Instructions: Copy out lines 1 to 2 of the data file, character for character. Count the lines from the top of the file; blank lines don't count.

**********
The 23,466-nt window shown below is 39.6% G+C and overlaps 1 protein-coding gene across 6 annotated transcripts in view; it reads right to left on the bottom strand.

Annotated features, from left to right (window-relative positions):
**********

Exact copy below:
The 23,466-nt window shown below is 39.6% G+C and overlaps 1 protein-coding gene across 6 annotated transcripts in view; it reads right to left on the bottom strand.

Annotated features, from left to right (window-relative positions):